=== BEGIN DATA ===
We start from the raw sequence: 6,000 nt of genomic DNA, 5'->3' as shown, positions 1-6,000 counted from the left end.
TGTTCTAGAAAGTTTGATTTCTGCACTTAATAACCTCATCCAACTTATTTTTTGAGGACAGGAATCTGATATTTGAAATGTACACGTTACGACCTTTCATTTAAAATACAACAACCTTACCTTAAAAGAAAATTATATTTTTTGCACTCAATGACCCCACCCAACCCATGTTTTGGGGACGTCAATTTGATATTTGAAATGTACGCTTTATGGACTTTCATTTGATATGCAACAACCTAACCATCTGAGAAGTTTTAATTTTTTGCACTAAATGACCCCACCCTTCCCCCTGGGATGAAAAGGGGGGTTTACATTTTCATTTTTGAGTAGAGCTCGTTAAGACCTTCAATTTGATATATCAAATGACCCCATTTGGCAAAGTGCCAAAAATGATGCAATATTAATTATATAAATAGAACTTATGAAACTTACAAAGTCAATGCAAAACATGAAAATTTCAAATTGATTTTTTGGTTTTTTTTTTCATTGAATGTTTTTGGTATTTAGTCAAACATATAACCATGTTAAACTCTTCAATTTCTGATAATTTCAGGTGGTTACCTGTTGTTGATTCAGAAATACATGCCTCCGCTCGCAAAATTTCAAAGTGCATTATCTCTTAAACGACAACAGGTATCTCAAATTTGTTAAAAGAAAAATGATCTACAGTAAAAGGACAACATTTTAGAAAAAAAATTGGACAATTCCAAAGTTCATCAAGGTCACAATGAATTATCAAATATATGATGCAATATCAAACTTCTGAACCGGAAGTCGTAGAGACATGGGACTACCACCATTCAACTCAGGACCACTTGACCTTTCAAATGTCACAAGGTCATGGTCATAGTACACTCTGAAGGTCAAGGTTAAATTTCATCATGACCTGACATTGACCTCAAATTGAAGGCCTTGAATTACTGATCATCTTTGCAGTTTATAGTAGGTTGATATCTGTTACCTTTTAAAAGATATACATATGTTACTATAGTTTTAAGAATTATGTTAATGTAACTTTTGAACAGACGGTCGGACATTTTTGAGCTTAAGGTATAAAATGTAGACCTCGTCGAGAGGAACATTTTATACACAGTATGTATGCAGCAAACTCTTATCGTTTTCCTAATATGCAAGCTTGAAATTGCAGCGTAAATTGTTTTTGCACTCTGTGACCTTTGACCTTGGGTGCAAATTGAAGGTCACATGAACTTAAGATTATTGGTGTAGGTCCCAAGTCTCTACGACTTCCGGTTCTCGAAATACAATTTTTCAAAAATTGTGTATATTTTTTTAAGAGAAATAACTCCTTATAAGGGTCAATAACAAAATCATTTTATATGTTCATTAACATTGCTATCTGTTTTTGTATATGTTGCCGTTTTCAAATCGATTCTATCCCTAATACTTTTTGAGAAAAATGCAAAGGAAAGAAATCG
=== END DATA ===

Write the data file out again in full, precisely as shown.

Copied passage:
We start from the raw sequence: 6,000 nt of genomic DNA, 5'->3' as shown, positions 1-6,000 counted from the left end.
TGTTCTAGAAAGTTTGATTTCTGCACTTAATAACCTCATCCAACTTATTTTTTGAGGACAGGAATCTGATATTTGAAATGTACACGTTACGACCTTTCATTTAAAATACAACAACCTTACCTTAAAAGAAAATTATATTTTTTGCACTCAATGACCCCACCCAACCCATGTTTTGGGGACGTCAATTTGATATTTGAAATGTACGCTTTATGGACTTTCATTTGATATGCAACAACCTAACCATCTGAGAAGTTTTAATTTTTTGCACTAAATGACCCCACCCTTCCCCCTGGGATGAAAAGGGGGGTTTACATTTTCATTTTTGAGTAGAGCTCGTTAAGACCTTCAATTTGATATATCAAATGACCCCATTTGGCAAAGTGCCAAAAATGATGCAATATTAATTATATAAATAGAACTTATGAAACTTACAAAGTCAATGCAAAACATGAAAATTTCAAATTGATTTTTTGGTTTTTTTTTTCATTGAATGTTTTTGGTATTTAGTCAAACATATAACCATGTTAAACTCTTCAATTTCTGATAATTTCAGGTGGTTACCTGTTGTTGATTCAGAAATACATGCCTCCGCTCGCAAAATTTCAAAGTGCATTATCTCTTAAACGACAACAGGTATCTCAAATTTGTTAAAAGAAAAATGATCTACAGTAAAAGGACAACATTTTAGAAAAAAAATTGGACAATTCCAAAGTTCATCAAGGTCACAATGAATTATCAAATATATGATGCAATATCAAACTTCTGAACCGGAAGTCGTAGAGACATGGGACTACCACCATTCAACTCAGGACCACTTGACCTTTCAAATGTCACAAGGTCATGGTCATAGTACACTCTGAAGGTCAAGGTTAAATTTCATCATGACCTGACATTGACCTCAAATTGAAGGCCTTGAATTACTGATCATCTTTGCAGTTTATAGTAGGTTGATATCTGTTACCTTTTAAAAGATATACATATGTTACTATAGTTTTAAGAATTATGTTAATGTAACTTTTGAACAGACGGTCGGACATTTTTGAGCTTAAGGTATAAAATGTAGACCTCGTCGAGAGGAACATTTTATACACAGTATGTATGCAGCAAACTCTTATCGTTTTCCTAATATGCAAGCTTGAAATTGCAGCGTAAATTGTTTTTGCACTCTGTGACCTTTGACCTTGGGTGCAAATTGAAGGTCACATGAACTTAAGATTATTGGTGTAGGTCCCAAGTCTCTACGACTTCCGGTTCTCGAAATACAATTTTTCAAAAATTGTGTATATTTTTTTAAGAGAAATAACTCCTTATAAGGGTCAATAACAAAATCATTTTATATGTTCATTAACATTGCTATCTGTTTTTGTATATGTTGCCGTTTTCAAATCGATTCTATCCCTAATACTTTTTGAGAAAAATGCAAAGGAAAGAAATCG